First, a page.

“It’s easy to say we were supposed to be together for the rest of our careers, but it didn’t play out like that,” Durant said. “I think all three of us will have memorable careers. And it’ll be a journey we’ll always remember, something that’s different and unique, playing with two different guys who are doing incredible things in the league right now. But when you look back, think about the fun times instead of what could’ve been.”

Could they have ruled the NBA for a decade?

“No. We never looked at it that way, like we could be best of all-time,” Durant said. “It was really AAU basketball, man. We were just having fun. We weren’t listening to anyone on the outside, media, none of that. It was just pure fun. When we did hear something about the group, it was like, what is this? That was so foreign to us because we never paid attention to it.”

It was Harden that was traded — he wanted and deserved the max, the Thunder has spent on Durant, Westbrook, and Serge Ibaka. They weren’t willing to pay the costs — the luxury tax bill would have come calling — to keep all three. The other side of that debate: Could Harden have continued happily in his sixth man role? This guy dominates the ball now (he leads the league in time of possession this season), would he have stayed coming off the bench to win?

“I think he’d have stayed in that role. I think so,” Durant said. “He’d have still been a really great player. You look at it, a lot of people wouldn’t have looked at him as a Sixth Man. He’d have been better. I think he’d have been better. Obviously I’m sure he loves what he’s doing now, but if we would’ve won a championship, I think the perception of him would’ve just been as a great player. ‘He’s the heart, he’s what makes us go.’ That’s what his label would’ve been, instead of just Sixth Man. He would’ve probably been the best Sixth Man that ever was.”

Maybe, and maybe that would have been enough. It’s all moot now.

But what if?

 

European star point guard Milos Teodosic says he wants to play in NBA. Eventually.

RIO DE JANEIRO, BRAZIL - AUGUST 12:  Milos Teodosic #4 of Serbia reacts in the second half while taking on the United States in the Men's Preliminary Round Group A match on Day 7 of the Rio 2016 Olympic Games at Carioca Arena 1 on August 12, 2016 in Rio de Janeiro, Brazil.  (Photo by Elsa/Getty Images)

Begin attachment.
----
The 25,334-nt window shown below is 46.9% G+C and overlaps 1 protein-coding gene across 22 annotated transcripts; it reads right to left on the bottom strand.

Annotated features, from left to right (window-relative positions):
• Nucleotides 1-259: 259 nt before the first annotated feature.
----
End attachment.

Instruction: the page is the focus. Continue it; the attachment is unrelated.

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Milos Teodosic is the best point guard not in the NBA. Unless you’re not a fan of CSKA Moscow and Euroleague Basketball, you most likely remember him as the point guard for the Serbian team that won the silver medal at the Rio Olympics last summer — they guy who torched Kyrie Irving for 18 points and six assists, plus ran the offense beautifully in a group stage game against the USA.

Next summer he is a free agent and there is a lot of speculation he is finally going to come to the NBA (there have been reports the Grizzlies and other NBA teams have already reached out). Speaking with Mozzartsport, Teodosic said he may come but nothing is set in stone. Via Sportando:

“2016 was my best year” Teodosic told Mozzartsport (he won EuroLeague, VTB League and a silver medal at Olympics). “I will go to the NBA for sure, but I still don’t know when, in which club and on what terms. We’ll see. CSKA Moscow certainly has an advantage in the negotiations of a new contract “ the point guard added. “Offers from Grizzlies, Jazz, Spurs or Rockets? I did not get any offers from them. I don’t know who said that”.

Teodosic was asked his thoughts about the young European players that are “rushing” to the NBA even if they know they won’t have playing time: “For me this is an error. I like to play and I don’t like to sit on the bench and I would not agree on any contract if I have to sit on the bench. This is my condition for going to the NBA.”

And it becomes the challenge for a team looking to sign him.

Teodosic is a good offensive player — smart passer and he can shoot the three. He certainly knows how to run an offense (especially one with ball and player movement). He’s also a defensive liability. Watching him at the Olympics, I was thinking he’d be a great sixth man and fill-in starter when needed. But if he doesn’t want that role, what team is willing to give him more? Not a good one, or one with an established NBA point guard.

Mike Krzyzewski called Teodosic “one of the all-time great players internationally” and said they did game plan for him in the Gold Medal game (where the USA athleticism overwhelmed Serbia). The guy can play, and as well paid as he may be with CSKA Moscow he could make more in the bloated NBA. The only question is can he find a fit?

The only question is can he find a fit?

Brandon Ingram with the steal, slam (VIDEO)

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Very little has gone right for the Lakers of late. They have dropped five in a row. Around Los Angeles, the talk has gone from “this team could make the playoffs” after a 10-10 start to “they need to tank and try to keep the pick” after going 5-21 since. (The Lakers pick this draft is top-three protected, if it’s outside that it goes to the Sixers. The Lakers currently have the fourth worst record in the NBA.)

The Lakers young players look… young. D'Angelo Russell admitted he just started trying to follow a game-day routine, then said Tuesday night he didn’t focus and deserved to be benched down the stretch. Brandon Ingram shows flashes, he’s smart and sees the game, but he’s still physically pushed around.

But those flashes, like the steal and dunk above are fun.

Lakers fans, welcome to the process. This is what rebuilding is like. It’s a roller coaster, you just hope the trajectory generally remains up.